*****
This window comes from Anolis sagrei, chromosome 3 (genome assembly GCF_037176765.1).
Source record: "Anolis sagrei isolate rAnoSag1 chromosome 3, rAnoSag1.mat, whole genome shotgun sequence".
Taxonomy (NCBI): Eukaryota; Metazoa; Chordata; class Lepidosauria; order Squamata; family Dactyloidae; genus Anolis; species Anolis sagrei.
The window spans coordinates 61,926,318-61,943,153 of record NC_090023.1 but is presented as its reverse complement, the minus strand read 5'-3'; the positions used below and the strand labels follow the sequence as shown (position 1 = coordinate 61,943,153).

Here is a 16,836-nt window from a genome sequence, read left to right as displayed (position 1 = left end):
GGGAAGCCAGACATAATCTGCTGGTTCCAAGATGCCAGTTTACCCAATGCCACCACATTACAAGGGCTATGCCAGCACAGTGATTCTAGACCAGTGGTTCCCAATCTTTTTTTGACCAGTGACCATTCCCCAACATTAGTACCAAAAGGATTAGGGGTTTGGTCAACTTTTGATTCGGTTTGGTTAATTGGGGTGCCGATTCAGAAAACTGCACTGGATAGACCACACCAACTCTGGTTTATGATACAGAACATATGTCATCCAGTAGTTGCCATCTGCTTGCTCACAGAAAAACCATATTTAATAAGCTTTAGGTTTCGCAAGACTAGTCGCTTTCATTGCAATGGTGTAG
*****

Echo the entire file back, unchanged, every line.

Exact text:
This window comes from Anolis sagrei, chromosome 3 (genome assembly GCF_037176765.1).
Source record: "Anolis sagrei isolate rAnoSag1 chromosome 3, rAnoSag1.mat, whole genome shotgun sequence".
Taxonomy (NCBI): Eukaryota; Metazoa; Chordata; class Lepidosauria; order Squamata; family Dactyloidae; genus Anolis; species Anolis sagrei.
The window spans coordinates 61,926,318-61,943,153 of record NC_090023.1 but is presented as its reverse complement, the minus strand read 5'-3'; the positions used below and the strand labels follow the sequence as shown (position 1 = coordinate 61,943,153).

Here is a 16,836-nt window from a genome sequence, read left to right as displayed (position 1 = left end):
GGGAAGCCAGACATAATCTGCTGGTTCCAAGATGCCAGTTTACCCAATGCCACCACATTACAAGGGCTATGCCAGCACAGTGATTCTAGACCAGTGGTTCCCAATCTTTTTTTGACCAGTGACCATTCCCCAACATTAGTACCAAAAGGATTAGGGGTTTGGTCAACTTTTGATTCGGTTTGGTTAATTGGGGTGCCGATTCAGAAAACTGCACTGGATAGACCACACCAACTCTGGTTTATGATACAGAACATATGTCATCCAGTAGTTGCCATCTGCTTGCTCACAGAAAAACCATATTTAATAAGCTTTAGGTTTCGCAAGACTAGTCGCTTTCATTGCAATGGTGTAG